Van der Brink had no doubt that Joos’ studio would have been capable of producing two works of such scale and ambition: ‘I have always held the opinion that Joos’ studio was one of the most efficient in early 16th century Antwerp.’ Indeed, Joos van Cleve is understood to have employed a team of highly skilled assistants, each specialising in different areas — including drapery, landscape, and brocade — while the master himself would focus on original designs, figures, and finishing touches.
‘The high quality of the original passages in the work offered in our sale, such as the still life in the foreground and the landscape in the background, are on a par with original works emanating from [Joos van Cleve’s] studio,’ says von Moy. ‘As in many of his large-scale paintings, Joos may have been responsible for this panel’s original faces, whose quality may only be appreciated today with the aid of the infrared reflectogram.’
Cornelis would have been just a boy when this panel was painted, but he could conceivably have inherited it with his father’s studio
Though research now appears to identify Joos, unmistakably, as the true author of The Lamentation, its life beyond Joos death is still a mystery. ‘The question remains as to why, when and by whom this panel was subsequently adapted,’ says von Moy. ‘The figures that are now visible display a more mannerist style, datable to the mid-16th century, if not later, closely resembling the work of Joos van Cleve’s son Cornelis.’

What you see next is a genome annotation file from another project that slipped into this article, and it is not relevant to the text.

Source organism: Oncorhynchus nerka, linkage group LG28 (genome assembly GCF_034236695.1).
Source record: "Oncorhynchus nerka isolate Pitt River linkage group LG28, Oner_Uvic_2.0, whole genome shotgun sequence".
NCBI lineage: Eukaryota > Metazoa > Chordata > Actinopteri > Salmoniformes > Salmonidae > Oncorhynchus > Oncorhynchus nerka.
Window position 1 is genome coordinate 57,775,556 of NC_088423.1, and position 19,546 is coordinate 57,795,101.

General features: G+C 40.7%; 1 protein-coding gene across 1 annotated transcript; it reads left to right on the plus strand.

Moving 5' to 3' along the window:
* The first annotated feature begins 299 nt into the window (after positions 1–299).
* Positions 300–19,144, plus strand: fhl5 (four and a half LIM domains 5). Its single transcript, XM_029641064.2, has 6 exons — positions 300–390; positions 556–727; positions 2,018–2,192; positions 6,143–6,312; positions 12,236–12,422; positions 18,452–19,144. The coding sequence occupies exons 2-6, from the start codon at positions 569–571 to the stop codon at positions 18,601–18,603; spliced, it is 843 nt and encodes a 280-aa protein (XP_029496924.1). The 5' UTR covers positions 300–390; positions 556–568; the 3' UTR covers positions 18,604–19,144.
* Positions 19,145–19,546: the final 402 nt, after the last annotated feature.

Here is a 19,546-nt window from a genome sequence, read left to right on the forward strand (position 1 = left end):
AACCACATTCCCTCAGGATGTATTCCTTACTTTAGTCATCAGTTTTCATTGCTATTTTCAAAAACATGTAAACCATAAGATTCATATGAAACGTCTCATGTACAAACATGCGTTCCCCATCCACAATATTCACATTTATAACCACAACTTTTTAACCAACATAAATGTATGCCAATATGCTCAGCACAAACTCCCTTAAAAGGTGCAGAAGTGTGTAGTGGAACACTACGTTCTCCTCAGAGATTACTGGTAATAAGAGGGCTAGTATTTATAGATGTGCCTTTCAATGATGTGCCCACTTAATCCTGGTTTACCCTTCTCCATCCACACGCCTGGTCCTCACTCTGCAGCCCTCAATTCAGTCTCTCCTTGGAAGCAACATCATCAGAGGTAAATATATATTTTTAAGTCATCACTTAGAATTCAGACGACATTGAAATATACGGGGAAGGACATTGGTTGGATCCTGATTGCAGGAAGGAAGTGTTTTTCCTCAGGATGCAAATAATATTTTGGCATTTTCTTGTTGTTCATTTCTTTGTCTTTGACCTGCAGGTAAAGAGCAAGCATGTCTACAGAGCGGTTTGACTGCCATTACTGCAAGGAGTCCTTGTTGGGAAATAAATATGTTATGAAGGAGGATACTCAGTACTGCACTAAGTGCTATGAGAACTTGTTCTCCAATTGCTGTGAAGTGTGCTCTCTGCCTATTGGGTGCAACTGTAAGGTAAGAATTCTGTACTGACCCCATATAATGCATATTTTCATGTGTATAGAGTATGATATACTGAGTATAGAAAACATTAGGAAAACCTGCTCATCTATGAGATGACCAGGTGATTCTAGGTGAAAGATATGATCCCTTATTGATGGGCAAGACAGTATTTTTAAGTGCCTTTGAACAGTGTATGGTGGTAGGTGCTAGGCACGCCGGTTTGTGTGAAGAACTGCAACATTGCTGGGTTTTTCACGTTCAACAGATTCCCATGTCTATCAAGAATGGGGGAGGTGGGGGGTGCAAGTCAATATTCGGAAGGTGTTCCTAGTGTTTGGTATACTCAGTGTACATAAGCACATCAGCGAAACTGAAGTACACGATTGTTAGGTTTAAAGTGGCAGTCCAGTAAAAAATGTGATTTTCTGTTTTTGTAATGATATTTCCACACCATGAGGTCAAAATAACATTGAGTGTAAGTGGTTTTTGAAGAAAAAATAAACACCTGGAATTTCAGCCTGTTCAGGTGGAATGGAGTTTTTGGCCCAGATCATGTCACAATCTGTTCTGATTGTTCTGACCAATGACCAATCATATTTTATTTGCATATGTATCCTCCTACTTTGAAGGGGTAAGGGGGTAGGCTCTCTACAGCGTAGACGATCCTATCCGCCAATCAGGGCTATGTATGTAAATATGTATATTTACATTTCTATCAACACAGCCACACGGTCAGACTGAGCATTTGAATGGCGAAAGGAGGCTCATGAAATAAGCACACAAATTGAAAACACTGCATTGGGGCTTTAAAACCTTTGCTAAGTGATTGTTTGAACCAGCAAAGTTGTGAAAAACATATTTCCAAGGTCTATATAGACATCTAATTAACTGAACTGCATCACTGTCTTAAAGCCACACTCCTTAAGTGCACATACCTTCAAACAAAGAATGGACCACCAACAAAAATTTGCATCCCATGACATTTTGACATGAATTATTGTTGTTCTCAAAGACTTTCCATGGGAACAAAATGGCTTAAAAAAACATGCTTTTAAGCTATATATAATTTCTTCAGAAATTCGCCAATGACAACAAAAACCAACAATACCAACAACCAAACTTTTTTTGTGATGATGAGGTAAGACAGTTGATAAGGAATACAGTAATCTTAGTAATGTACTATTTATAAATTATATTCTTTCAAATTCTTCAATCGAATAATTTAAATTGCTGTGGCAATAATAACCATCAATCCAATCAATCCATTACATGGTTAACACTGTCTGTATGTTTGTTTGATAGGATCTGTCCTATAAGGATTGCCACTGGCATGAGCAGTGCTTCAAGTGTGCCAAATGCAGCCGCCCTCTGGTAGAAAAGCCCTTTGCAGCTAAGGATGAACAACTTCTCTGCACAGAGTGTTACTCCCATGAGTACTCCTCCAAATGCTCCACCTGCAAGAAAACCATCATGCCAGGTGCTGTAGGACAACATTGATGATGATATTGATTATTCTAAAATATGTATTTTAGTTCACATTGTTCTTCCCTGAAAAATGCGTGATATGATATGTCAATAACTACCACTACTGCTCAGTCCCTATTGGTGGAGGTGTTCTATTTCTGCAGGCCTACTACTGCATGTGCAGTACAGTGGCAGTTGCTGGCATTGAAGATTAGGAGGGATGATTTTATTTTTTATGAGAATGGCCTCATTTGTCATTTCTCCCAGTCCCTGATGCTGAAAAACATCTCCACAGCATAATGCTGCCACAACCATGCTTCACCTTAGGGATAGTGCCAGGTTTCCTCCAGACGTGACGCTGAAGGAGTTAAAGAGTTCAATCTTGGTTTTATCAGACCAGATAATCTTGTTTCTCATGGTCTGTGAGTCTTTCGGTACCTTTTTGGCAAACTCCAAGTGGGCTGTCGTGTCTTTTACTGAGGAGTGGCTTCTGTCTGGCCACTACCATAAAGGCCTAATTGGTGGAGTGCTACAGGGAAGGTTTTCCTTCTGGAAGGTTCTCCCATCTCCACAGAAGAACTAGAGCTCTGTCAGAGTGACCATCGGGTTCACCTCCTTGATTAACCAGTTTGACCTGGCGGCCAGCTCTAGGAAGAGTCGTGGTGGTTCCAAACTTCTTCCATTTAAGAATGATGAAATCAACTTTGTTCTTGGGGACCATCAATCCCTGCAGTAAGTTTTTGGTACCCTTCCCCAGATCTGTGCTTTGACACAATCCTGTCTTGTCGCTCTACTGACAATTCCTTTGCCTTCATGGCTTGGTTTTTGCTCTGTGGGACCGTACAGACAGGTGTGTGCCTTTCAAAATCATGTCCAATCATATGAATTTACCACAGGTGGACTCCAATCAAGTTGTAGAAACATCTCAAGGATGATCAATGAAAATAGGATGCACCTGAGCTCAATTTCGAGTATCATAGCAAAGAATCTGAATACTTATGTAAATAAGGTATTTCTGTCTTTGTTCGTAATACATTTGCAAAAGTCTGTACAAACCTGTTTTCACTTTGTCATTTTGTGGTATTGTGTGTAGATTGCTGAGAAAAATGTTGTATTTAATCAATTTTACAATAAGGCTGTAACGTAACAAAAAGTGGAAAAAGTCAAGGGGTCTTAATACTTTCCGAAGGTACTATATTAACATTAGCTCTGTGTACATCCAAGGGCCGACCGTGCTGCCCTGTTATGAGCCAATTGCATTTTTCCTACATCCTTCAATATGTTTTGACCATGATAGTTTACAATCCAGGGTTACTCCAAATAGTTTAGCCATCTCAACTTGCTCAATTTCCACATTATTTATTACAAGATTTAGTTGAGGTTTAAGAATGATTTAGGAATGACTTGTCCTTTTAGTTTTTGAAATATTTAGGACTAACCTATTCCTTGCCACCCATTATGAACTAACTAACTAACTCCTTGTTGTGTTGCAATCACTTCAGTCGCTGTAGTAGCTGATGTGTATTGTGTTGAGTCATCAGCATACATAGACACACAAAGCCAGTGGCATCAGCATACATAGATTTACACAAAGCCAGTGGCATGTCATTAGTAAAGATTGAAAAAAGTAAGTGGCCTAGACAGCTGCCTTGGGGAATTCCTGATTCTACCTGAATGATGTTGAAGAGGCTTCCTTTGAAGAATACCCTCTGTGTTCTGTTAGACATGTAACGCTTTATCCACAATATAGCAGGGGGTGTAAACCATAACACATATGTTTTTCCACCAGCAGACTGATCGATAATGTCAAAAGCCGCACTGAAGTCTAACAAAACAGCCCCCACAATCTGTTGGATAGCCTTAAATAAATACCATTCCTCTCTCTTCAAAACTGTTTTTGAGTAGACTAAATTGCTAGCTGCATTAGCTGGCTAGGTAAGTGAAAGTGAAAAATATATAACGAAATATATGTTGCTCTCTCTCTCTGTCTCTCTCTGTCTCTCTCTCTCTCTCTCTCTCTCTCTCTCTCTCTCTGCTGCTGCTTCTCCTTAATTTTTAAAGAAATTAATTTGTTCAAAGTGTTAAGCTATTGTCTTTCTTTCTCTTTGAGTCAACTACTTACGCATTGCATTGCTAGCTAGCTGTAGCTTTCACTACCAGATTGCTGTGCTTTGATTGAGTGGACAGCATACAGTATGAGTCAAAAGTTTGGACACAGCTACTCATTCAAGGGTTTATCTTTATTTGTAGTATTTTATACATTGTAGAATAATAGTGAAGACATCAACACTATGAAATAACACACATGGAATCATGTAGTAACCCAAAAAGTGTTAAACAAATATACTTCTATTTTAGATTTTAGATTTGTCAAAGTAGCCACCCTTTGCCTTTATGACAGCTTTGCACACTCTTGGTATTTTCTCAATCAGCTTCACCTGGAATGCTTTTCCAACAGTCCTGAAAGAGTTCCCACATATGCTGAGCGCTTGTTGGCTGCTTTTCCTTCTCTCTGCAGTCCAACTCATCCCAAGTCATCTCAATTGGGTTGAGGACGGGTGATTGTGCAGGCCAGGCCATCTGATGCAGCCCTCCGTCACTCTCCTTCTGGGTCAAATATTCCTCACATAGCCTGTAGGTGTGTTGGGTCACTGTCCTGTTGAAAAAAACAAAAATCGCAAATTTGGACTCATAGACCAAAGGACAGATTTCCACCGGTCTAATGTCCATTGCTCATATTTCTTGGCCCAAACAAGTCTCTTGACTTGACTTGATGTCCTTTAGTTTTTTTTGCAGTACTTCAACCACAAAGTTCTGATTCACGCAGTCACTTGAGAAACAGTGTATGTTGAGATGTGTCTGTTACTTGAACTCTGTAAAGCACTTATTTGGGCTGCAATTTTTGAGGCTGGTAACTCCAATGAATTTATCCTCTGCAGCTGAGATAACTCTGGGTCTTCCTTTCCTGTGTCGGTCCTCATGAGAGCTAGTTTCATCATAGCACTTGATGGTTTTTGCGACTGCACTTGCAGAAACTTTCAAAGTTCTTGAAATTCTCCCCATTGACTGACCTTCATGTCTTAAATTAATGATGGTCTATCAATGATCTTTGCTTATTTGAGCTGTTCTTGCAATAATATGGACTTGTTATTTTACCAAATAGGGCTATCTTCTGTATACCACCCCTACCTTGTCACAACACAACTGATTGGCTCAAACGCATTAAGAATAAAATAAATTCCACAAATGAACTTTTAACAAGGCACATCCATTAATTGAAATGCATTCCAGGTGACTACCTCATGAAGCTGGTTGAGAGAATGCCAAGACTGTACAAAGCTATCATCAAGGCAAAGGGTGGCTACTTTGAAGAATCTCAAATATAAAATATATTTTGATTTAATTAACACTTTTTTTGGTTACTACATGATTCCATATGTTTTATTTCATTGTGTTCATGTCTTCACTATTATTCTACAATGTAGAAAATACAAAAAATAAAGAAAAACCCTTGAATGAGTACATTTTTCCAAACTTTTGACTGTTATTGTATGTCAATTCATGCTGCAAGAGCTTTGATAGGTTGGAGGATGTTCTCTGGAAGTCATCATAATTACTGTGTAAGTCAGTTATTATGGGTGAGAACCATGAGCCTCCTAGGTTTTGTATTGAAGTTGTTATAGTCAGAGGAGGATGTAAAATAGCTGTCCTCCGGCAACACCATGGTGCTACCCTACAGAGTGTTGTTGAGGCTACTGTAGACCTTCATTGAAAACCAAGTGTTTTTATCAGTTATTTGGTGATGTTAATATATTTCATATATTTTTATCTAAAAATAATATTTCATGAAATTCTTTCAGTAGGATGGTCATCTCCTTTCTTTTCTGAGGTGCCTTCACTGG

Cornelis would have been just a boy when this panel was painted, but he could conceivably have inherited it with his father’s studio — perhaps as an unsold work or a commission that was never paid for. ‘He, or perhaps one of his associates, may then have wished to assert their own character on the picture through the repainting of its principal figures — perhaps in an attempt pass it off as their own work,’ von Moy speculates. ‘It may have occurred as Cornelis was trying to cement his own reputation, or possibly around 1546, when he was struck by financial difficulties.’
What is certain, though, is that the exceptional story of The Lamentation makes it a far more complex work than ever previously thought. The etched lines, reworked brushstrokes, and hidden faces that lie beneath its surface combine to reveal an elaborate history of ownership, artistic identity and one of art’s most famous dynasties.
‘Both the genesis and the afterlife of this painting, make it a key witness to the fascinating complexity of artistic practices in Antwerp during the Northern Renaissance,’ confirms von Moy. Beneath its melancholy surface, there is — quite literally — more to The Lamentation than meets the eye.